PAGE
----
Sunday, November 02, 2008

All Saints and All Souls.

This year the back-to-back commemorations of the Feast of All Saints and All Souls' Day fall on Saturday and Sunday respectively, presenting a veritable weekend of remembrance in honor of the faithful departed. At the risk of engaging in a bit of reflective recycling, I encourage you to read (again or the first time) the post I wrote two years ago in observance of All Saints and All Souls. While praying and thinking about what I should write today, I took a look at the aforementioned post and found that it still offers a faithful reflection of my feelings on these two feast days.

If I had to reiterate one point that I made two years ago, it would be the value of the sentiment expressed in a brief exchange in Robert Bolt's play A Man for All Seasons. (I think I appreciate this work even more than I used to after seeing the ongoing Broadway revival, which I highly recommend to readers who may find themselves in New York and have the time, means and inclination to see a play.) In this bit of dialogue, Sir Thomas More offers a bit of sage advice to young Richard Rich, who has been offered employment as a schoolteacher. "Why not be a teacher?" More urges Rich, "You'd be a fine teacher. Perhaps even a great one." "And if I was," Rich replies, "who would know it?" More answers, "You, your pupils, your friends, God. Not a bad public that."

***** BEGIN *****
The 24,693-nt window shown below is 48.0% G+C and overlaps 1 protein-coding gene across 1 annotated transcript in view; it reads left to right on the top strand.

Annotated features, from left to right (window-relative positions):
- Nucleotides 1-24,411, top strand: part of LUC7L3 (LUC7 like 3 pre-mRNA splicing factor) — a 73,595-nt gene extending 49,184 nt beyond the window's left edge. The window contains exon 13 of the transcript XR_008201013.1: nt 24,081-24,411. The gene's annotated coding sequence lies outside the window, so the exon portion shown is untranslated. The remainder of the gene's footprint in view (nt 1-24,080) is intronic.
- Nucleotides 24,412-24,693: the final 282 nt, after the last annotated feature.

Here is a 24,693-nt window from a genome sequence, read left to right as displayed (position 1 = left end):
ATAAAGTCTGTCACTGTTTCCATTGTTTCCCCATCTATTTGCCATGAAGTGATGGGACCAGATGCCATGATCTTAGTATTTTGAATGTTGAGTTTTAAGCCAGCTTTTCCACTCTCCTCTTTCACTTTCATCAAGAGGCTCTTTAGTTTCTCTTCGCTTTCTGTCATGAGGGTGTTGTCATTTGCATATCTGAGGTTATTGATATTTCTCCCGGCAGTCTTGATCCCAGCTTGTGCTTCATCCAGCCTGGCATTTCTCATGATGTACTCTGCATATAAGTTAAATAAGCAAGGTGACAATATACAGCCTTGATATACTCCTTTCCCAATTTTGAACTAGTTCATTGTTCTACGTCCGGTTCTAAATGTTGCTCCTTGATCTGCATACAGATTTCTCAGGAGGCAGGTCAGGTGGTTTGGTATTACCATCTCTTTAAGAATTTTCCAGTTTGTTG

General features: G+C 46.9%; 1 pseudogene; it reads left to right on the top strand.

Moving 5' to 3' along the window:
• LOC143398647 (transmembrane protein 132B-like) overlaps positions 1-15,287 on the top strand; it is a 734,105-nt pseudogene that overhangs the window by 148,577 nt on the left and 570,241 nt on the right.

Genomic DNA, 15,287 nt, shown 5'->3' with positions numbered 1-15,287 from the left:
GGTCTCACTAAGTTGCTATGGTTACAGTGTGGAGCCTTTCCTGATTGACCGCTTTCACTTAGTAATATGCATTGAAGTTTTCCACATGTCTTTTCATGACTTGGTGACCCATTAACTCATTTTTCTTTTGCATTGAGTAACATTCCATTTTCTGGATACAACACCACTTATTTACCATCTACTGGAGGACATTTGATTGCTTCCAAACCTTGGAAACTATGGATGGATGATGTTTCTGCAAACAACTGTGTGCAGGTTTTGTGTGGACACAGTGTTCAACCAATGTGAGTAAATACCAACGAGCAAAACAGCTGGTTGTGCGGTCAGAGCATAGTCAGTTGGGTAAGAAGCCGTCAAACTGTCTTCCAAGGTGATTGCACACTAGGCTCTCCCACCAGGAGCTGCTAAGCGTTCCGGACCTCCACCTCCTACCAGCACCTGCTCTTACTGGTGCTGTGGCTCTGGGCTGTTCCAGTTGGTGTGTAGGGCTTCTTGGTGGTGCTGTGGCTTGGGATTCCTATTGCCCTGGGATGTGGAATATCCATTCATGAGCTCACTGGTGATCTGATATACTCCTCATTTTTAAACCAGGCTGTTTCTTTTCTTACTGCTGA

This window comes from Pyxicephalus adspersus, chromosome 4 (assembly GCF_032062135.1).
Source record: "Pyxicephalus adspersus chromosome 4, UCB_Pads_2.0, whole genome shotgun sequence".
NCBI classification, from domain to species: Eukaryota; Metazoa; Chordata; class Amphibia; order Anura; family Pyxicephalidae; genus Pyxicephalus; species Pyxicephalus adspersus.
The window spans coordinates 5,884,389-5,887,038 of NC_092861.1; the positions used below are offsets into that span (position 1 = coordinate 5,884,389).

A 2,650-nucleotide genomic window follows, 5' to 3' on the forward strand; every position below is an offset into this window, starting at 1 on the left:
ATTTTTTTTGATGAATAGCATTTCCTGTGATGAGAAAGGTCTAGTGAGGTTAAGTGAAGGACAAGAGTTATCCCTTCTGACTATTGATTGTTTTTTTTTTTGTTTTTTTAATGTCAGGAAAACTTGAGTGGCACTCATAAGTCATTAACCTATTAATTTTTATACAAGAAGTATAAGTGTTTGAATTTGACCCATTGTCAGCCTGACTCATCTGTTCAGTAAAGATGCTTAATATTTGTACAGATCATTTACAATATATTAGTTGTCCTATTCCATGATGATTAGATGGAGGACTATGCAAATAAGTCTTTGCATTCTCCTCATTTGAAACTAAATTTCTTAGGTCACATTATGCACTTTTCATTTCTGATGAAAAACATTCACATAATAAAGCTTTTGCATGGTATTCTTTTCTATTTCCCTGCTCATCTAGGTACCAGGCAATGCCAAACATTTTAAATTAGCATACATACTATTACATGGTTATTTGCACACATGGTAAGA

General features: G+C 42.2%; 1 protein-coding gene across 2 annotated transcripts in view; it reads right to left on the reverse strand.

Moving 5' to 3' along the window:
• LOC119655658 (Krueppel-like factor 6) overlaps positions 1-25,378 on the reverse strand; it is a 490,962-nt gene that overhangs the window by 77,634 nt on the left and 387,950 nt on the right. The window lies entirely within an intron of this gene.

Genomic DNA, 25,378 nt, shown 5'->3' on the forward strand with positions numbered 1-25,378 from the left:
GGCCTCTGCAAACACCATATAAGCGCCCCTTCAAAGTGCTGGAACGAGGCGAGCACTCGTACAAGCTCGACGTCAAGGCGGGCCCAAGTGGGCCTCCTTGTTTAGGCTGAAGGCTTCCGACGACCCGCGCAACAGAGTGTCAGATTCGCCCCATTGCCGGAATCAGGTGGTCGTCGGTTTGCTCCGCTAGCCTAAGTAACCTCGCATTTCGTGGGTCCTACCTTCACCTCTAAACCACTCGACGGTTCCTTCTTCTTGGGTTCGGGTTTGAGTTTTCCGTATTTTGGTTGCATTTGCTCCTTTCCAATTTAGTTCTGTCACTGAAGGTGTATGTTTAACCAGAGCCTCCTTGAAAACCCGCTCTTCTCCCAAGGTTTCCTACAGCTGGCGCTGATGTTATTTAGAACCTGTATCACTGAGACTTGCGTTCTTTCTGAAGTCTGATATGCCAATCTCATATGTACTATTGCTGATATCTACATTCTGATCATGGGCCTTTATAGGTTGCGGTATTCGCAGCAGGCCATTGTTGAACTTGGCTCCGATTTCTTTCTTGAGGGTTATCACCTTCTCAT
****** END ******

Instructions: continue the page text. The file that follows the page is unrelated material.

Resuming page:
On the Feast of All Saints and All Souls' Day, we remember those whose lives suggest that they might have taken to heart the advice that Sir Thomas More offers Richard Rich in A Man for All Seasons. Anyone who is familiar with the play knows that Master Rich failed to follow the advice that Sir Thomas offered him. However, I believe that any one of us can think of people we have known who went to their heavenly reward after lives of quiet faith and self-effacing service. These are the saints and faithful departed we remember this weekend - Christians whose lives never attracted great notice, but who nonetheless give glory to God and continue to inspire those who were fortunate to know them personally. Amid the activities of our weekend, let us take some time to recall and give thanks for the anonymous saints and faithful departed who have been a blessing in our lives. AMDG.


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